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Centre for Market and Public Organisation Parental income and child outcomes Paul Gregg, Carol Propper and Elizabeth Washbrook Avon Local Group of the.

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Presentation on theme: "Centre for Market and Public Organisation Parental income and child outcomes Paul Gregg, Carol Propper and Elizabeth Washbrook Avon Local Group of the."— Presentation transcript:

1 Centre for Market and Public Organisation Parental income and child outcomes Paul Gregg, Carol Propper and Elizabeth Washbrook Avon Local Group of the Royal Statistical Society Meeting Bristol, 26 th May 2009

2 Family income and child outcomes Drivers of the developmental deficits of low income children are of interest to academics and policymakers Lifecycle models of human capital formation (Cunha and Heckman 2007; Carneiro and Heckman 2003) Labour reforms to tax credits, child care and early education, child benefit, maternity leave (e.g. Brewer 2007) Developmental outcomes in childhood are related to multiple aspects of adult well-being and have long term social consequences Cognitive and educational outcomes – IQ, test scores, grades Non-cognitive and socio-emotional outcomes – behavior, self-concept, motivation, attention Physical health – obesity and poor nutrition, asthma, injuries, illnesses Adult outcomes associated with at least one class of child outcome Years of schooling, qualifications, employment and earnings, mental health, life expectancy and morbidity, antisocial and risky behavior, crime, fertility

3 This paper Uses data from an unusually rich birth cohort dataset to compare the income gradients in six developmental outcomes in mid-childhood The income gradient is the unconditional association between income and the outcome – one broad measure of social inequality Develops a descriptive decomposition method to give an overview of the underlying associations that give rise to the observed income gradients We estimate the portion of the observed gradients predicted by income- related differences in a wide range of potential explicators Estimates can be interpreted in the light of two approaches taken in the literature Reduced form OLS studies of the relationship between child poverty and outcomes (e.g. Duncan and Brooks-Gunn 1997). [Precursors to studies on the causal effects of income, e.g. Blau 1999; Dahl and Lockner 2005.] Correlational SEM studies of the mediators between family income and child outcomes (Guo and Harris 2000; Yeung et al., 2002)

4 The contribution of descriptive estimates The associations identified in our estimates are not causal. They do not, for example, adjust for reverse causation or the influence of unobservable third factors such as inherited ability Causal approaches provide crucial evidence on parts of the puzzle of why low income children fall behind The effect of increasing cash benefits for low income families The effects specific factors on outcomes (intervention programmes, smoking, birth order, inherited characteristics) But causal studies relying on specific mechanisms cannot give an overview of relative importance of all the potential factors that drive the intergenerational persistence of poverty. Single and teen parenthood, low parental education, worklessness and deprived neighborhoods – control variables Parental stress and depression, social connections, child care experiences, unhealthy environments, parenting behaviors - mediators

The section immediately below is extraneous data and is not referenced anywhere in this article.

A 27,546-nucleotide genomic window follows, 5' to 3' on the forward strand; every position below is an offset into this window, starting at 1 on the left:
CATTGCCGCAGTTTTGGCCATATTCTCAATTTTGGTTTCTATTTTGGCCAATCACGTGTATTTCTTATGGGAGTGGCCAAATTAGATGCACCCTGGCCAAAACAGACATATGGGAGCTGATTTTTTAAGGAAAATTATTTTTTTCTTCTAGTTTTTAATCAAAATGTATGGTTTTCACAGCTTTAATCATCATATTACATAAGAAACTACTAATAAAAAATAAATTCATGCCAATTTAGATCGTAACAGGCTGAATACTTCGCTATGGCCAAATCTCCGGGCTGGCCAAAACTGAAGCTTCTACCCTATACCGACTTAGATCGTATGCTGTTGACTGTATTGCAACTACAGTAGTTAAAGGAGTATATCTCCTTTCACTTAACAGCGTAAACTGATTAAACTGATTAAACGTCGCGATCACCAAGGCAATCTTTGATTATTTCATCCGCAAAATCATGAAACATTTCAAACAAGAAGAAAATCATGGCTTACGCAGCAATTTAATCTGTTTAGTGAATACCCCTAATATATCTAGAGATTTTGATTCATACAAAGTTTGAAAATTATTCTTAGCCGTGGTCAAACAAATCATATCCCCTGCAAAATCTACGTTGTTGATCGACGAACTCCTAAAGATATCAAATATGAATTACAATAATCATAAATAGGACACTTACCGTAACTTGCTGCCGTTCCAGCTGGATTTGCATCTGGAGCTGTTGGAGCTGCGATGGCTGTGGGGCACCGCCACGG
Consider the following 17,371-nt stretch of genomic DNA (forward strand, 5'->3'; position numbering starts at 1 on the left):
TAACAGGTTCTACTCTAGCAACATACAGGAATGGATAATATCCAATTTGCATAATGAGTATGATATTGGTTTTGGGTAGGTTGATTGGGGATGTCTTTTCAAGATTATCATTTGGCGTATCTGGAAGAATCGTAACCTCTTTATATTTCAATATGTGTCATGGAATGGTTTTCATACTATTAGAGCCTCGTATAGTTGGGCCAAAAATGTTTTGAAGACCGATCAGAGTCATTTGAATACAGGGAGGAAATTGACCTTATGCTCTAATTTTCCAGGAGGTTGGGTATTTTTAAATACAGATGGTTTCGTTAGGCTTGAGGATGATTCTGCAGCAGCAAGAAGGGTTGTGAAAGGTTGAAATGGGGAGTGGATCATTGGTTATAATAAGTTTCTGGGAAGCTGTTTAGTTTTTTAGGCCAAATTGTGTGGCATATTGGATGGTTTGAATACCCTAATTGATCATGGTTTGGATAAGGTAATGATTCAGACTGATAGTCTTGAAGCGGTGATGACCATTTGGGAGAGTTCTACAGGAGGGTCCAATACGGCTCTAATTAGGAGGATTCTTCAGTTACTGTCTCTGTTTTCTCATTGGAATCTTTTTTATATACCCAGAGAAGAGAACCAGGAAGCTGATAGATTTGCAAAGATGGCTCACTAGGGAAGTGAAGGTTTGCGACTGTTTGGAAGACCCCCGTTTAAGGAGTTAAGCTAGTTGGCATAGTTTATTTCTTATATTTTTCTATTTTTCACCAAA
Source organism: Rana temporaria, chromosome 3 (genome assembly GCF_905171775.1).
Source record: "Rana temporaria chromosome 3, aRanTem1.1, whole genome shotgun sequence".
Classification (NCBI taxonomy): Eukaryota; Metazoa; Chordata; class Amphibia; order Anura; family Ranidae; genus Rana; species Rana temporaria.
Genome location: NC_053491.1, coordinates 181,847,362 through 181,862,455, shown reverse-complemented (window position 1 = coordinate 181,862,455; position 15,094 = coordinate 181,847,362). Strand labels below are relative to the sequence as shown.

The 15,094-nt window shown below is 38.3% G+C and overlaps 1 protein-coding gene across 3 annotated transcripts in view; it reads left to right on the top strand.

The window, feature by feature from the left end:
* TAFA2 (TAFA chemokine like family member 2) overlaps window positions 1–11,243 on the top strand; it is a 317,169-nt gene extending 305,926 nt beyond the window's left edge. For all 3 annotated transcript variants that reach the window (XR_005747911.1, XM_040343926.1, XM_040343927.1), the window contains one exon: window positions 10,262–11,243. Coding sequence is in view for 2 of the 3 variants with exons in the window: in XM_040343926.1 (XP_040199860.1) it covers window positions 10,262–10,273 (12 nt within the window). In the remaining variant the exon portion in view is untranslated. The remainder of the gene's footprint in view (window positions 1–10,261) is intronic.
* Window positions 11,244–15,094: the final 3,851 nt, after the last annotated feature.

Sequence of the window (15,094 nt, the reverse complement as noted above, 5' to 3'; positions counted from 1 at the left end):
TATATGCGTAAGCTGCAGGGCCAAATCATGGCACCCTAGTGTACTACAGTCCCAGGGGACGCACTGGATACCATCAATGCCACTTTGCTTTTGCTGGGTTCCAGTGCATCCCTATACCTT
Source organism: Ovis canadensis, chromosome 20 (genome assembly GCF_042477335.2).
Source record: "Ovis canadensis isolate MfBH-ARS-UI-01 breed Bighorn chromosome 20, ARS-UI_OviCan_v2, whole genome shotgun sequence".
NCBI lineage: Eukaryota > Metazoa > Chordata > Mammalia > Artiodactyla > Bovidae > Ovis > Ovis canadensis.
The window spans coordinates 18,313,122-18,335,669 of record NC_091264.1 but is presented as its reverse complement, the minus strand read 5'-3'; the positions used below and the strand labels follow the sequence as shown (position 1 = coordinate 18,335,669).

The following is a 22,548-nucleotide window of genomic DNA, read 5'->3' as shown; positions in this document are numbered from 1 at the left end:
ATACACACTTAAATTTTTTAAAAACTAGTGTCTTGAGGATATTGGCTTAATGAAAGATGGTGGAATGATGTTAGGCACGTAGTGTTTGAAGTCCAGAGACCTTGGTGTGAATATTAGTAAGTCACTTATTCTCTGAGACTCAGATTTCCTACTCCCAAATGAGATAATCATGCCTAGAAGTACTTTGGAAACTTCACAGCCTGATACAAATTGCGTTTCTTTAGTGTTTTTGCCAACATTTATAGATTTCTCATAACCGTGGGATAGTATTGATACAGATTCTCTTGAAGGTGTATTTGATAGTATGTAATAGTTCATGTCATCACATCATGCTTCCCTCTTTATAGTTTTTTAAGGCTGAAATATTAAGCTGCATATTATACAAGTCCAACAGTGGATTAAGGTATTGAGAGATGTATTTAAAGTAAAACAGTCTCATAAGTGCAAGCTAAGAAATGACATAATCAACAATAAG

5 Contribution of our paper What are the upper bounds on the effects of interventions targeted to specific factors in terms of reducing social inequality in child well-being? Conclusions depend on whether we focus on a single or multiple classes of outcomes. Some factors are associated with all three types of outcome. Examples are breast feeding and child nutrition, discipline and maternal locus of control. Some factors are strongly associated with some outcomes but not others. Maternal social networks and parental smoking explain the non-cognitive and health gradients but not the cognitive. Some factors have opposing associations with certain aspects of development. Lack of car ownership and poor housing are associated with lower risk of obesity; lower attendance at center-based child care is associated with fewer behavioral problems

6 Data: The ALSPAC cohort 9476 children born in Bristol and the surrounding regions (Avon) in 1991/2 Population 1 million, mixture of rural, suburban and urban, broadly nationally representative Census of pregnant mothers rather than random sample, very high frequency Mother-completed postal questionnaires Teacher-completed postal questionnaires Hands-on assessments in clinics at ages 7, 8 and 9 Matched to Key Stage national school test results from the National Pupil Database

7 Outcome measures Cognitive IQ at age 8. WISC-III UK. Academic achievement at age 7. Key Stage 1 national school tests (KS1). Reading, writing and mathematics. Non-cognitive Locus of control at age 8. Child completed. Short form of Nowicki- Strickland Internal-External scale for children. Self esteem at age 8. Child completed. Short form of Harters Self Perception Profile for Children. Behavioral problems at age 7. Teacher rated. Strengths and Difficulties Questionnaire. Hyperactivity, peer relations, conduct problems, emotional problems. Health Fat mass at age 9. Total body dual energy X-ray absorptiometry (DXA scans).